(9) The Court also considered that the Defendant’s discretion was not unlawfully fettered. The Defendant was entitled to adopt the policy he had, and was free to change that policy at any time. The Court thus concluded that the policy was not unlawful on the basis of it being an unlawful exercise of the Defendant’s statutory functions under the NHS Act.
(10) Nor did the Court find there to be any human rights based error in the policy. The Court found that there was no deprivation of the opportunity for the first Claimant to receive abortion services, as she had in fact obtained such services. There was no convention right to a state funded abortion, and the Court held that the Article 14 challenge thus failed. Even if Article 14 were engaged, the Court found it dubious that there would be discrimination on the basis of status as the Claimant would, in an emergency, have been given access to abortion services on the NHS in England. In any event, the Court found that there would have been an objective and justifiable basis for any discrimination, due to the division of responsibility for health care services throughout the UK, and the justifiable residence requirement.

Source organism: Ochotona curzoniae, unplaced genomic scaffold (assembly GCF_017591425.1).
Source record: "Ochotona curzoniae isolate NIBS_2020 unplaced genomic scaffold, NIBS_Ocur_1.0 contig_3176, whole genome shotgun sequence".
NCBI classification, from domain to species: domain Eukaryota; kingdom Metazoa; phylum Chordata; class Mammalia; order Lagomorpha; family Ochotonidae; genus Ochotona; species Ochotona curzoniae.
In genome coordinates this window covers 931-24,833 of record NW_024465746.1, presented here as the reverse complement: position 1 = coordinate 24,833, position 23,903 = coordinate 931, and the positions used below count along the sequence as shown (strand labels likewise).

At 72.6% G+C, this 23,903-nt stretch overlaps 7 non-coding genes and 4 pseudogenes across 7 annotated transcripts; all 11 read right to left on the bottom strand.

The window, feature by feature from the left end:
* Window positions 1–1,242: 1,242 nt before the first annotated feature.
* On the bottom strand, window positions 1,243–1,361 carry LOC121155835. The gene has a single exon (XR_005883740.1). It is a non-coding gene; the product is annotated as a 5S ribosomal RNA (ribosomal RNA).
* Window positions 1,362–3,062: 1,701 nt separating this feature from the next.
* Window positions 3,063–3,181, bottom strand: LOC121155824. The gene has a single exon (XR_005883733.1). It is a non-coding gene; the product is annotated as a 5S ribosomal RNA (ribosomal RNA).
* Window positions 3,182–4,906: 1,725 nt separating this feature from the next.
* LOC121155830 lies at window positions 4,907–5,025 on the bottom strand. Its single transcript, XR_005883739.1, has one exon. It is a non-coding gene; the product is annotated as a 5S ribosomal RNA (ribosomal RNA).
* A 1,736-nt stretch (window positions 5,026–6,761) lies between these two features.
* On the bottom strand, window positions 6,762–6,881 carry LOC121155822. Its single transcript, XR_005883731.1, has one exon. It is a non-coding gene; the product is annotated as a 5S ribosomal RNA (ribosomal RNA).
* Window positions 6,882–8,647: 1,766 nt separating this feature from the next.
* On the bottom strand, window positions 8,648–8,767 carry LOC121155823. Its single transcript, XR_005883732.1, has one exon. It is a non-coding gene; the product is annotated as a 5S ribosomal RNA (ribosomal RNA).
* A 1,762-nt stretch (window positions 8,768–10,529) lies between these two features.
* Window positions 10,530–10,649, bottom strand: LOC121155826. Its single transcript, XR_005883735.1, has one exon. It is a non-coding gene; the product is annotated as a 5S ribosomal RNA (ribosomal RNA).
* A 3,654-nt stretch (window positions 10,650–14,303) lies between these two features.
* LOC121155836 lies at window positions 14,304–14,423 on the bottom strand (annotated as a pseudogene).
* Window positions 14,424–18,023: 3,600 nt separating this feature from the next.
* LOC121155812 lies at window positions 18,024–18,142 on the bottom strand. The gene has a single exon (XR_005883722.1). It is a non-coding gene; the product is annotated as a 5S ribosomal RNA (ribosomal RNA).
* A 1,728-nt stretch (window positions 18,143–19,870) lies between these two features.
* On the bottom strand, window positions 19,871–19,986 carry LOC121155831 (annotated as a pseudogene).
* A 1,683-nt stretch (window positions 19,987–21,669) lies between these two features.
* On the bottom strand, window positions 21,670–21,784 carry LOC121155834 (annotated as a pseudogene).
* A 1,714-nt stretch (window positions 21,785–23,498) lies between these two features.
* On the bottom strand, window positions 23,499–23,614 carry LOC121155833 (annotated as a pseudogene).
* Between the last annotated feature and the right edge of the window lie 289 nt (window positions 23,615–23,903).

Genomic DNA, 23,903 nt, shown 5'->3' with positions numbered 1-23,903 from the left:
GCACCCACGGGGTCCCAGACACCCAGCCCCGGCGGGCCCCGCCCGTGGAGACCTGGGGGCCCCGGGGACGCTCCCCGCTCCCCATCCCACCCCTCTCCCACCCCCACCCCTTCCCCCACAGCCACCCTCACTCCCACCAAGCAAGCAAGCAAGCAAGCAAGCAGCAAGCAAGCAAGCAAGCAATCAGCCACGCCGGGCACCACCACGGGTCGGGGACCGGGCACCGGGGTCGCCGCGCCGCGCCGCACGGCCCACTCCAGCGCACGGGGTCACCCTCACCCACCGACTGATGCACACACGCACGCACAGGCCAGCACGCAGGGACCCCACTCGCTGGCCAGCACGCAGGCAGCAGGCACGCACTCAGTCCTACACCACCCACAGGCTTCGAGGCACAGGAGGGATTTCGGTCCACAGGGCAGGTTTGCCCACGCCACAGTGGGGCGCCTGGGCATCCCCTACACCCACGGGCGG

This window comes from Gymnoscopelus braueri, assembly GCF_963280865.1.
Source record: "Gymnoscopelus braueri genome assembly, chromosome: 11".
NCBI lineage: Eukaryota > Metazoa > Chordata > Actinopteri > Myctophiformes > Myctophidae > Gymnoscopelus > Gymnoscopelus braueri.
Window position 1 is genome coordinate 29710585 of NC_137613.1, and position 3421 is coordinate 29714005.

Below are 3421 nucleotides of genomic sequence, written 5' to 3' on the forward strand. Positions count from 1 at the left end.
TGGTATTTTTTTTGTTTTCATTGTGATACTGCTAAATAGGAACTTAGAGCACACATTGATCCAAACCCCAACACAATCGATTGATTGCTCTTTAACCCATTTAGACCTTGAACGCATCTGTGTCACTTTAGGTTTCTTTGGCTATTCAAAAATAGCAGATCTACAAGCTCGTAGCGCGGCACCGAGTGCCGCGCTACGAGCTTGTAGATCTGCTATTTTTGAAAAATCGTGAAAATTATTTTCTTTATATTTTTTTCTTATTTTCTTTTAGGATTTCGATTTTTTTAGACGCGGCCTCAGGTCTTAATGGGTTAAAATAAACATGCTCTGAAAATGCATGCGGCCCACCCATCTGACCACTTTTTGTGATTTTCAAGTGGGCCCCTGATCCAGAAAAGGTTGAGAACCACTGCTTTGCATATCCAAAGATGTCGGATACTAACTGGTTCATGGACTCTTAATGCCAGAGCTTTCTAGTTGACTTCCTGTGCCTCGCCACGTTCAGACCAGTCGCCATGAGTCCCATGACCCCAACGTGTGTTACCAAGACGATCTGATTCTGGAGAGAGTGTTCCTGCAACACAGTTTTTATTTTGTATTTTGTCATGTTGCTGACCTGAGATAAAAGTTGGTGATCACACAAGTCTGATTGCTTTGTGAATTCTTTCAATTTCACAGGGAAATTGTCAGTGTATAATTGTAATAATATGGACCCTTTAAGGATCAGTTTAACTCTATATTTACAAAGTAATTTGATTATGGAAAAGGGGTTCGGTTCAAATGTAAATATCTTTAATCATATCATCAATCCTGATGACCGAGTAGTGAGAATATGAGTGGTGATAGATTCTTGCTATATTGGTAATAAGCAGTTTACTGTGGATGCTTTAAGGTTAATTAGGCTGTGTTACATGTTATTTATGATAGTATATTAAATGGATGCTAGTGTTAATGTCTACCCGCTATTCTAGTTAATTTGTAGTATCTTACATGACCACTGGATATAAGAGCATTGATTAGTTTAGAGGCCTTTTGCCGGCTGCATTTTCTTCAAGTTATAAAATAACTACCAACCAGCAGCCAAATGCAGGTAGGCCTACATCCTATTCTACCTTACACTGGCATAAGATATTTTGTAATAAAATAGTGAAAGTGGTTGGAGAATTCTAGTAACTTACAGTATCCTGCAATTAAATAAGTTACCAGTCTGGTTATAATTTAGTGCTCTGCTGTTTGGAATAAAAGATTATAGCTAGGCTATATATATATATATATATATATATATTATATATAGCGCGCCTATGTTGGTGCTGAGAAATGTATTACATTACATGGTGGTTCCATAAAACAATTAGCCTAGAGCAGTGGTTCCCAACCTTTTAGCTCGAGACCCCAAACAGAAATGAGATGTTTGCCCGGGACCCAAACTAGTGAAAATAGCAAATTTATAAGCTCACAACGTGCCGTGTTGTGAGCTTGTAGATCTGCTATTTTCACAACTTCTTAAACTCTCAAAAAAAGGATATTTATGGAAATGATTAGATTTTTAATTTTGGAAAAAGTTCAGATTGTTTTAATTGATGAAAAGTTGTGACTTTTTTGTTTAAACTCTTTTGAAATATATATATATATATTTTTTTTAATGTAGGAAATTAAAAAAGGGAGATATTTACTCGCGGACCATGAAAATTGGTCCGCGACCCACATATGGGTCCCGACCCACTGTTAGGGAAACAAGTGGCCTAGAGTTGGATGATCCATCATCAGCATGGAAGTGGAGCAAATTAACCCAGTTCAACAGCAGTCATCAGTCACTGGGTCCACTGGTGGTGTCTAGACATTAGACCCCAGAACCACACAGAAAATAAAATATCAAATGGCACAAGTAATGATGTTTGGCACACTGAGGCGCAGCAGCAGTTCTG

(11) The claim thus fell to be dismissed.
Claim dismissed.
Key paragraphs
[51] – No unlawful policy.
[52] – Defendants’ assessment.
[54] – No objection residence based principle.
[57] – Not perverse.
[59] – No fettering.
[61] – Residence lawful.
[66] – Article 14 failed.
[68] – Justifiable.
[70] – Conclusion.